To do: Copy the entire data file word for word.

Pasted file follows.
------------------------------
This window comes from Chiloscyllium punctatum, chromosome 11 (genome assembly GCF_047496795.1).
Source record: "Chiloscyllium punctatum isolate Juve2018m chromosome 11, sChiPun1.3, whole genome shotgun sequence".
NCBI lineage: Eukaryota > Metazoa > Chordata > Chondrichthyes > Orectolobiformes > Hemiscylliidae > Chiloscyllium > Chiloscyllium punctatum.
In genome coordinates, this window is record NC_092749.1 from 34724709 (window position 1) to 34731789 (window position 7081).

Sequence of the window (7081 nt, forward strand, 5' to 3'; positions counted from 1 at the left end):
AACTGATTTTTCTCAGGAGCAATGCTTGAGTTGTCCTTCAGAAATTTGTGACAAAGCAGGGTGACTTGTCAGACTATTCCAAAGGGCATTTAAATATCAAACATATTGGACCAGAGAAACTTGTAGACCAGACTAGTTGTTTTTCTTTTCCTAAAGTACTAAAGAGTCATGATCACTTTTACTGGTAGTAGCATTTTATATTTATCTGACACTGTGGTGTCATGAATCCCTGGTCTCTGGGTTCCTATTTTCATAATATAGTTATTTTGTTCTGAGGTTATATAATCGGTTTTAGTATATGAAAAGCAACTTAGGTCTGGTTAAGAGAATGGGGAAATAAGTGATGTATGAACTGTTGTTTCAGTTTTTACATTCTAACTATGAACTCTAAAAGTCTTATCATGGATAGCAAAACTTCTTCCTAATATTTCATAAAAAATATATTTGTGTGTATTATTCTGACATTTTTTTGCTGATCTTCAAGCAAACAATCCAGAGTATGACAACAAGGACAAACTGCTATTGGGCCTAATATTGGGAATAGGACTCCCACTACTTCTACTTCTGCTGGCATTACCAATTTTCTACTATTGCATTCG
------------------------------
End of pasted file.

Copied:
This window comes from Chiloscyllium punctatum, chromosome 11 (genome assembly GCF_047496795.1).
Source record: "Chiloscyllium punctatum isolate Juve2018m chromosome 11, sChiPun1.3, whole genome shotgun sequence".
NCBI lineage: Eukaryota > Metazoa > Chordata > Chondrichthyes > Orectolobiformes > Hemiscylliidae > Chiloscyllium > Chiloscyllium punctatum.
In genome coordinates, this window is record NC_092749.1 from 34724709 (window position 1) to 34731789 (window position 7081).

Sequence of the window (7081 nt, forward strand, 5' to 3'; positions counted from 1 at the left end):
AACTGATTTTTCTCAGGAGCAATGCTTGAGTTGTCCTTCAGAAATTTGTGACAAAGCAGGGTGACTTGTCAGACTATTCCAAAGGGCATTTAAATATCAAACATATTGGACCAGAGAAACTTGTAGACCAGACTAGTTGTTTTTCTTTTCCTAAAGTACTAAAGAGTCATGATCACTTTTACTGGTAGTAGCATTTTATATTTATCTGACACTGTGGTGTCATGAATCCCTGGTCTCTGGGTTCCTATTTTCATAATATAGTTATTTTGTTCTGAGGTTATATAATCGGTTTTAGTATATGAAAAGCAACTTAGGTCTGGTTAAGAGAATGGGGAAATAAGTGATGTATGAACTGTTGTTTCAGTTTTTACATTCTAACTATGAACTCTAAAAGTCTTATCATGGATAGCAAAACTTCTTCCTAATATTTCATAAAAAATATATTTGTGTGTATTATTCTGACATTTTTTTGCTGATCTTCAAGCAAACAATCCAGAGTATGACAACAAGGACAAACTGCTATTGGGCCTAATATTGGGAATAGGACTCCCACTACTTCTACTTCTGCTGGCATTACCAATTTTCTACTATTGCATTCG